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Saturday, July 14, 2018

Four-church Vacation Bible School is a success

Children from four Midway churches, and some who have no church home, attended a joint Vacation Bible School this week.
Story and photos by Sarah Ladd
University of Kentucky School of Journalism and Media

Four Midway churches enjoyed their first multi-church Vacation Bible School this week, bringing together about 50 children – more than they expected – from the community and several denominations.

Cross-denominational gatherings have become more common in Midway since the creation two years ago of Locally Grown, a community youth group that focuses on uniting youth in the community and breaking down denominational barriers.

This year, Midway United Methodist Church, Midway Christian Church, Midway Presbyterian Church and St. Matthew African Methodist Episcopal Church joined together for what they hope will be the first of many multi-church VBSes in Midway.

Presbyterian Church Pastor Mary Weese said the week was a success, both for the adults and for the children: “We get to be with each other. You don’t get to see people from other churches very often and work with them in projects. So, this has been a great opportunity.” She said the event “snowballed” from a small idea, to hoping for 36 children, to more than 50. “It’s been a huge success.”

Christian Church Pastor Heather McColl said she believes the event “exceeded our expectations” and has been successful enough to continue.  She said she was unsure in the beginning how such an event would work. “It wasn’t that I didn’t think the churches could work together, because the churches have done multiple projects together,” but she wondered about the timing, and that too many people would be traveling. “I am thankfully and gratefully wrong,” she said.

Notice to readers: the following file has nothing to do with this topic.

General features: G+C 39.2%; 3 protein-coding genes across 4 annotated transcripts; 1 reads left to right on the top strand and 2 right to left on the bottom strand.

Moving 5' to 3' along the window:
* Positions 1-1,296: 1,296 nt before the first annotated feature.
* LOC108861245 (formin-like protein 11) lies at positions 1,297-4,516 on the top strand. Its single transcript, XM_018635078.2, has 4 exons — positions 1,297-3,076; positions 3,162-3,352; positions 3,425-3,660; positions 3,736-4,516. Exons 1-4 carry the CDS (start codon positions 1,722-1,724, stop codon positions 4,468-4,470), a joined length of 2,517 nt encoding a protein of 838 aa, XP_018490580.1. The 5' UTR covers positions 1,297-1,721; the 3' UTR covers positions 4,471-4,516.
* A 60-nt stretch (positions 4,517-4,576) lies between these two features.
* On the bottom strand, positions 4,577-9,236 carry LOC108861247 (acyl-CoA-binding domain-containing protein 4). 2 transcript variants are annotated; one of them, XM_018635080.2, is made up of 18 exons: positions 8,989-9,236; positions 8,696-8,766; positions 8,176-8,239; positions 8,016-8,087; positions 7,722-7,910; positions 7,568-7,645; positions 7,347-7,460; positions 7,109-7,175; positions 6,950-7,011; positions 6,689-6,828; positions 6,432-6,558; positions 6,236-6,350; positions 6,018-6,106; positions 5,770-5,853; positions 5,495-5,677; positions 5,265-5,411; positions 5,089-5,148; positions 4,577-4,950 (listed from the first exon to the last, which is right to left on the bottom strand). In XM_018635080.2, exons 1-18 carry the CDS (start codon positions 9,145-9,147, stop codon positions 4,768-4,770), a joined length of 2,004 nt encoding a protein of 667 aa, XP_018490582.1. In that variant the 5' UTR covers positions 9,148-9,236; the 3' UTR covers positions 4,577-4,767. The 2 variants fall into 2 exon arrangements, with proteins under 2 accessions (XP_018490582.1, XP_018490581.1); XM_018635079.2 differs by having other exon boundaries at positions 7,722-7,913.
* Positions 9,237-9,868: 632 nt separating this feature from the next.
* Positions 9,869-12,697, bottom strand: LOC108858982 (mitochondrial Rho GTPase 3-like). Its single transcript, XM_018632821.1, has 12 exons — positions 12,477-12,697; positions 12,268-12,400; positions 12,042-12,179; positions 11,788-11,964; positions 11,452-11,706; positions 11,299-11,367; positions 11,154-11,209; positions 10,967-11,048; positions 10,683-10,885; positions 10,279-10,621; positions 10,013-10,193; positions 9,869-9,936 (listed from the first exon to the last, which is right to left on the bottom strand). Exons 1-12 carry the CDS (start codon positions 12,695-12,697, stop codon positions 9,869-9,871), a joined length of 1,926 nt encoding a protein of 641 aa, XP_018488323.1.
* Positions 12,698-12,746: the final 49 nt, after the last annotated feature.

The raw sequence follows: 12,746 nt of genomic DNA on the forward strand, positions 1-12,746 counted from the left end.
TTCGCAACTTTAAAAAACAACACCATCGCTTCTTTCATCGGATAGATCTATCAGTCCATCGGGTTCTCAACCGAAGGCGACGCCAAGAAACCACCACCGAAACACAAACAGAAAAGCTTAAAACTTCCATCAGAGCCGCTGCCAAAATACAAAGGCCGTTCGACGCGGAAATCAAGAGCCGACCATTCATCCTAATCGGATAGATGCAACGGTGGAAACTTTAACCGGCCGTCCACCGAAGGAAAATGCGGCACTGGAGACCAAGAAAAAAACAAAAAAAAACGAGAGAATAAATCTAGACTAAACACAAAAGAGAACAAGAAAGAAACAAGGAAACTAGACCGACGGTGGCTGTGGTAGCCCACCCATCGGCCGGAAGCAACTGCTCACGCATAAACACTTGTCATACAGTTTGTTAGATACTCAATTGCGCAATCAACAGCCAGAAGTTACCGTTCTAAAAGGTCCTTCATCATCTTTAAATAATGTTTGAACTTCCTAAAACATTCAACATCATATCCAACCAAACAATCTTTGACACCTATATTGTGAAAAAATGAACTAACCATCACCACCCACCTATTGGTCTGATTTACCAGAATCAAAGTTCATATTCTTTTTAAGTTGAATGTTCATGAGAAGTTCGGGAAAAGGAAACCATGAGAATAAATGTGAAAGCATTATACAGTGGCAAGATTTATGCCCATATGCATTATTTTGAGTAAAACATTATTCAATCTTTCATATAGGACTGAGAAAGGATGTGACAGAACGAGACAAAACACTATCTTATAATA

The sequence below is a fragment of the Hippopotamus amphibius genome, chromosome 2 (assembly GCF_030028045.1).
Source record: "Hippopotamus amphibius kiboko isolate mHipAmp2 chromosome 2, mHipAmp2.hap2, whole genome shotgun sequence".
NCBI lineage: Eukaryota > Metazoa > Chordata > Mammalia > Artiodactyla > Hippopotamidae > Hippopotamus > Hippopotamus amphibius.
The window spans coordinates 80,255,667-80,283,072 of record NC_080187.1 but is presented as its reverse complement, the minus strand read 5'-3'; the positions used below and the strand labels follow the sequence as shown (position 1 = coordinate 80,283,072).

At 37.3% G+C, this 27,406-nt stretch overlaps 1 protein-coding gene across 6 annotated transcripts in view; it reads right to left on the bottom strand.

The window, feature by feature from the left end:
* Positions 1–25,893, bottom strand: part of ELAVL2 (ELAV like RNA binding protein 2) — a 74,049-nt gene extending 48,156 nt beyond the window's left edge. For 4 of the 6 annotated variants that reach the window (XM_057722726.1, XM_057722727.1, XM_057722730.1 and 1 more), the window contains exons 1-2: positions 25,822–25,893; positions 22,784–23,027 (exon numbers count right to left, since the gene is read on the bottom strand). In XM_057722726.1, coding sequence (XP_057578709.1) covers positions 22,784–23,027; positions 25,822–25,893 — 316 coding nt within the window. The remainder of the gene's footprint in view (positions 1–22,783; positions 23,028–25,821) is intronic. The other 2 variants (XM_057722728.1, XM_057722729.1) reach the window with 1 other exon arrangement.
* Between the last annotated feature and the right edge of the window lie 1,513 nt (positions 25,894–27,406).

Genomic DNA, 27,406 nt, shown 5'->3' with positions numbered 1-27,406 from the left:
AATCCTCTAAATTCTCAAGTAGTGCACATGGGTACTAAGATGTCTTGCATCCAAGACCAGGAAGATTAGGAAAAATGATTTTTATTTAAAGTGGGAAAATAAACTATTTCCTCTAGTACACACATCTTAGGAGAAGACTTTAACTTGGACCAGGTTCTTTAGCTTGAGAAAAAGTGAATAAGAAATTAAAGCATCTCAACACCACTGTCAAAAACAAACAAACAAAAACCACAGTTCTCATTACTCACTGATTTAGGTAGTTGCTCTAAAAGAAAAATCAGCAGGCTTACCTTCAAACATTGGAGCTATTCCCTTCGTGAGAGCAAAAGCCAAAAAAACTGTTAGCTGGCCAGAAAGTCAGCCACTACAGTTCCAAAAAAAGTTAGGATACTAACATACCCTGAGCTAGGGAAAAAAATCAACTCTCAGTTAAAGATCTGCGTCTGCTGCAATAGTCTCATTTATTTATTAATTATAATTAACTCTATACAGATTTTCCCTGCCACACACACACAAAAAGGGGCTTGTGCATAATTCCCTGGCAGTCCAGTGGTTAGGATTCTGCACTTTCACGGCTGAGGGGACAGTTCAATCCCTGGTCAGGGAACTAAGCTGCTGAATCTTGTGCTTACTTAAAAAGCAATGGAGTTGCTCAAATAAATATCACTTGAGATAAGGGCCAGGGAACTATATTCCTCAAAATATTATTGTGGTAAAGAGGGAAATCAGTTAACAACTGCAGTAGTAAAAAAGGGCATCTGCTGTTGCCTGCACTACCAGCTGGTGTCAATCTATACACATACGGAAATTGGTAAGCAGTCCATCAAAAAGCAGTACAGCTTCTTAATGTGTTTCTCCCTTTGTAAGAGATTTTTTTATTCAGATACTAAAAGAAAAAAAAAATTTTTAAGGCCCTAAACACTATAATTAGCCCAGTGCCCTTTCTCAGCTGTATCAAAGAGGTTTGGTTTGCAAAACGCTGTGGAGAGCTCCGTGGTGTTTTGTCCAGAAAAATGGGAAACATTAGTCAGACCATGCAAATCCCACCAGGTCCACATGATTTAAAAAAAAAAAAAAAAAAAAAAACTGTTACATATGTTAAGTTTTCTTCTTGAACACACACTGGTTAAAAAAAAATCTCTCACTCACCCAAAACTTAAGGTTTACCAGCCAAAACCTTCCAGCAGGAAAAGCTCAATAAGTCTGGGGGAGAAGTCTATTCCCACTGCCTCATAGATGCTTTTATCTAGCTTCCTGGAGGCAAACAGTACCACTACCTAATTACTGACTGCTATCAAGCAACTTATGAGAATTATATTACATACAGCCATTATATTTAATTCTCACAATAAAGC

After dinner at the Methodist Church on Thursday, the group walked to St. Matthew AME Church to play games.
Each night, a different church hosted a variety of games, story-telling, Bible memorization and a dinner. On Monday, the group met at the Methodist church; Tuesday, at the Christian Church; Wednesday, at the Presbyterian Church, as Locally Grown hosted the students; and on Thursday, the students met first at the Methodist Church for dinner and walked to St. Mathews AME for a night of games. Friday was scheduled as a family event at the Methodist Church, allowing the children to wind down with their families from the week.

John Davis, who volunteered as one of the supervisors or “shepherds,” explained that the idea for the multi-church effort came from Midway having multiple churches but relatively few youth in each. “It’s difficult for each church to have their own” VBS, he said. “But when you get four together, it just works out so much better.” Davis said the event did not advertise to churches only, and welcomed several children who do not have a home church.

The pastors of the four churches attended each night and chimed in on how successful they think this week’s festivities have been.

“The community fellowship between these four churches is not seen in a lot of communities in Kentucky,” said Pastor Joshua Hale of St. Matthews AME, who said has pastored all around the state. He said Midway churches are doing what a lot of other communities have not embraced: worshipping together across denominations. “These churches work together all year long and worship together in different services all year long,” he said. “It’s a beautiful thing.” He said that it is his hope that the event will continue each year.

Methodist Pastor Mickey Richardson said the event has been “tremendously successful.” She said that “independently, we wouldn’t have had the resources to do all the things that we’re doing. So, by putting our resources together, we are able to serve the entire community.”

Students acted out the story of John the Baptist baptizing Jesus in the Jordan River as Jesus's ministry began.
After dinner Thursday, the students listened to the story of John the Baptist baptizing Jesus, and several students acted it out. Afterward, they split into teams by grades, and each group walked with their shepherd to St. Mathew AME. Once there, teams were given a frozen T-shirt, which they had to work together to melt and unravel and then put on, symbolizing the Biblical idea of donning a “robe of righteousness.”